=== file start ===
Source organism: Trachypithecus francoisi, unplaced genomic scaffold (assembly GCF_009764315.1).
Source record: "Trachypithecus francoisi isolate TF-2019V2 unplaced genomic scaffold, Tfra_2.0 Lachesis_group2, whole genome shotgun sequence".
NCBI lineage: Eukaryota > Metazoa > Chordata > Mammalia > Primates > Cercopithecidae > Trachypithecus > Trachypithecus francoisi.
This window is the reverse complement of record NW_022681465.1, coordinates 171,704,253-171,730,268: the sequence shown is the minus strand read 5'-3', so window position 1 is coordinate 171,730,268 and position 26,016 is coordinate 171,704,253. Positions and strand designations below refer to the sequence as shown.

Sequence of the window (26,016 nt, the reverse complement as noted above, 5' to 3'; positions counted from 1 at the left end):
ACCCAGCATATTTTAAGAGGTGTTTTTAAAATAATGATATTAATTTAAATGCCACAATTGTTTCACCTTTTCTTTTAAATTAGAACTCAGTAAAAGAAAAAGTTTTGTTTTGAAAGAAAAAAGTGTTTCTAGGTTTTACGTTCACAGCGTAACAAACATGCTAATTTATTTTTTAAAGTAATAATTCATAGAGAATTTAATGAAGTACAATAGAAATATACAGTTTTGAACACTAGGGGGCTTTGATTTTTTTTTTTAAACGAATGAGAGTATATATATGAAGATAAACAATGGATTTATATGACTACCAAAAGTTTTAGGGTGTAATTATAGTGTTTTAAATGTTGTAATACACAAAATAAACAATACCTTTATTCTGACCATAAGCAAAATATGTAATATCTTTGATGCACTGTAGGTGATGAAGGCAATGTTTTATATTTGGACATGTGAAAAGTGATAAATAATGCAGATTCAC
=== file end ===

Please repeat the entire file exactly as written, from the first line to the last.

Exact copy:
Source organism: Trachypithecus francoisi, unplaced genomic scaffold (assembly GCF_009764315.1).
Source record: "Trachypithecus francoisi isolate TF-2019V2 unplaced genomic scaffold, Tfra_2.0 Lachesis_group2, whole genome shotgun sequence".
NCBI lineage: Eukaryota > Metazoa > Chordata > Mammalia > Primates > Cercopithecidae > Trachypithecus > Trachypithecus francoisi.
This window is the reverse complement of record NW_022681465.1, coordinates 171,704,253-171,730,268: the sequence shown is the minus strand read 5'-3', so window position 1 is coordinate 171,730,268 and position 26,016 is coordinate 171,704,253. Positions and strand designations below refer to the sequence as shown.

Sequence of the window (26,016 nt, the reverse complement as noted above, 5' to 3'; positions counted from 1 at the left end):
ACCCAGCATATTTTAAGAGGTGTTTTTAAAATAATGATATTAATTTAAATGCCACAATTGTTTCACCTTTTCTTTTAAATTAGAACTCAGTAAAAGAAAAAGTTTTGTTTTGAAAGAAAAAAGTGTTTCTAGGTTTTACGTTCACAGCGTAACAAACATGCTAATTTATTTTTTAAAGTAATAATTCATAGAGAATTTAATGAAGTACAATAGAAATATACAGTTTTGAACACTAGGGGGCTTTGATTTTTTTTTTTAAACGAATGAGAGTATATATATGAAGATAAACAATGGATTTATATGACTACCAAAAGTTTTAGGGTGTAATTATAGTGTTTTAAATGTTGTAATACACAAAATAAACAATACCTTTATTCTGACCATAAGCAAAATATGTAATATCTTTGATGCACTGTAGGTGATGAAGGCAATGTTTTATATTTGGACATGTGAAAAGTGATAAATAATGCAGATTCAC